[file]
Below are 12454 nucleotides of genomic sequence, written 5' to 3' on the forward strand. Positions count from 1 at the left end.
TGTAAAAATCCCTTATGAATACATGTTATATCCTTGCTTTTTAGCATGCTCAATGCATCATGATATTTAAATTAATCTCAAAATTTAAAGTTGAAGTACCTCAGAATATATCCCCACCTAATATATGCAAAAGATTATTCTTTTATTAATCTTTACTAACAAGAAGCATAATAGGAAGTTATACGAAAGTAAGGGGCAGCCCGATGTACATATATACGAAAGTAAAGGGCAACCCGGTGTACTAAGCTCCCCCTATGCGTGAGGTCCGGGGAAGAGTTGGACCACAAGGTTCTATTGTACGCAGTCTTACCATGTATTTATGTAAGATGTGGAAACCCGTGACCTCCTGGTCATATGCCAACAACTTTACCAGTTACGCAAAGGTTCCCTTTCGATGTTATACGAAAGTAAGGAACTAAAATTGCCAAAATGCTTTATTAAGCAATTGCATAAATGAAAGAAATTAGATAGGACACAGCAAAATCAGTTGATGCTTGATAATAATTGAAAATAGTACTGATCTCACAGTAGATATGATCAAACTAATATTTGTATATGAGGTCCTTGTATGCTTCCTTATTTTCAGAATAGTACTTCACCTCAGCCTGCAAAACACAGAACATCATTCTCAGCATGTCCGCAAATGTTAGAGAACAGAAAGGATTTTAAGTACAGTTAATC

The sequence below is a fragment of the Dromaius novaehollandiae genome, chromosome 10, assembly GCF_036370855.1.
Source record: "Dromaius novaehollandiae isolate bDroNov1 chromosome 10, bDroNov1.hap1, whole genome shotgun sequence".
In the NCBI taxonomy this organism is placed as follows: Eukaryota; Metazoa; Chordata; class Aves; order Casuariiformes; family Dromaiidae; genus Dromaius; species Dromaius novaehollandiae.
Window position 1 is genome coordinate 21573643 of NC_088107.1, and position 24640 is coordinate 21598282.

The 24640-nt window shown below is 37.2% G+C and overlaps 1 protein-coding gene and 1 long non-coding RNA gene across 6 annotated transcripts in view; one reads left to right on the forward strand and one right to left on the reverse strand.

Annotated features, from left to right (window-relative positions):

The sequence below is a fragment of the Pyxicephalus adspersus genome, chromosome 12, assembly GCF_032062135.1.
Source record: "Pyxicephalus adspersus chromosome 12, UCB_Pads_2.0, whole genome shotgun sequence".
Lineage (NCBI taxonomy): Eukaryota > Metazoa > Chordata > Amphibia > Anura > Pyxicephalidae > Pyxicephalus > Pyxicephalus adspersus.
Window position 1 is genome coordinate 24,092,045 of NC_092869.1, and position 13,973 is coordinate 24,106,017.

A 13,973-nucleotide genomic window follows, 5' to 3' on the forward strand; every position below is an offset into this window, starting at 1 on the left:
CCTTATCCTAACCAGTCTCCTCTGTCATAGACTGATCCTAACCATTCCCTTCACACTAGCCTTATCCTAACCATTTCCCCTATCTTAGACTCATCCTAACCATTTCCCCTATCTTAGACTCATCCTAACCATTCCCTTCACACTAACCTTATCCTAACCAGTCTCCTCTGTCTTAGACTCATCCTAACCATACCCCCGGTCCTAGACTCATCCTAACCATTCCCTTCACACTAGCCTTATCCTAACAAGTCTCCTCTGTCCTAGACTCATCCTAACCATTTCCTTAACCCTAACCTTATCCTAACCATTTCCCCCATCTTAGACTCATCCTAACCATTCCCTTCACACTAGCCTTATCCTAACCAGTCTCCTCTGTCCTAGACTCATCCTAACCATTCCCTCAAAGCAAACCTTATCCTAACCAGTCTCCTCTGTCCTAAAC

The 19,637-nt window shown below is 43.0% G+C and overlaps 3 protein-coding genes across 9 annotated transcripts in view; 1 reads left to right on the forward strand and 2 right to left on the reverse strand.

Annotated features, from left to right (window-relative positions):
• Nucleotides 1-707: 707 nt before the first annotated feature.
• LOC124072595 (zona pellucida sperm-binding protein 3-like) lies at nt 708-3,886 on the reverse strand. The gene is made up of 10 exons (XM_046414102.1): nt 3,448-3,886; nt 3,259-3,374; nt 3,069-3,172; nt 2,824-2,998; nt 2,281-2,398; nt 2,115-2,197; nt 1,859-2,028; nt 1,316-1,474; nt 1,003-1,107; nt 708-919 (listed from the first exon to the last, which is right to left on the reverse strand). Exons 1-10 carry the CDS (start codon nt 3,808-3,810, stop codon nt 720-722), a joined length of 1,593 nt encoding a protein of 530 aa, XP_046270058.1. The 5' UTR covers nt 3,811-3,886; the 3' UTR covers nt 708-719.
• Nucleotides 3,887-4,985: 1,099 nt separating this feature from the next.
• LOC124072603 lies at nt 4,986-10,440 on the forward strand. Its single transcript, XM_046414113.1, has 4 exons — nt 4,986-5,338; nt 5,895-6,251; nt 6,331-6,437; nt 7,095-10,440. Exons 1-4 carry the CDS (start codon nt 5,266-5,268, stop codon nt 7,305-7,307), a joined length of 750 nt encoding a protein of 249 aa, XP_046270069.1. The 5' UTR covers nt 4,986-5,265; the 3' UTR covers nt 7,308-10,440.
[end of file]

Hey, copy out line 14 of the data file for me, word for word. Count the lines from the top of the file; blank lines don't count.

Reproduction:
CCTTATCCTAACCAGTCTCCTCTGTCATAGACTGATCCTAACCATTCCCTTCACACTAGCCTTATCCTAACCATTTCCCCTATCTTAGACTCATCCTAACCATTTCCCCTATCTTAGACTCATCCTAACCATTCCCTTCACACTAACCTTATCCTAACCAGTCTCCTCTGTCTTAGACTCATCCTAACCATACCCCCGGTCCTAGACTCATCCTAACCATTCCCTTCACACTAGCCTTATCCTAACAAGTCTCCTCTGTCCTAGACTCATCCTAACCATTTCCTTAACCCTAACCTTATCCTAACCATTTCCCCCATCTTAGACTCATCCTAACCATTCCCTTCACACTAGCCTTATCCTAACCAGTCTCCTCTGTCCTAGACTCATCCTAACCATTCCCTCAAAGCAAACCTTATCCTAACCAGTCTCCTCTGTCCTAAAC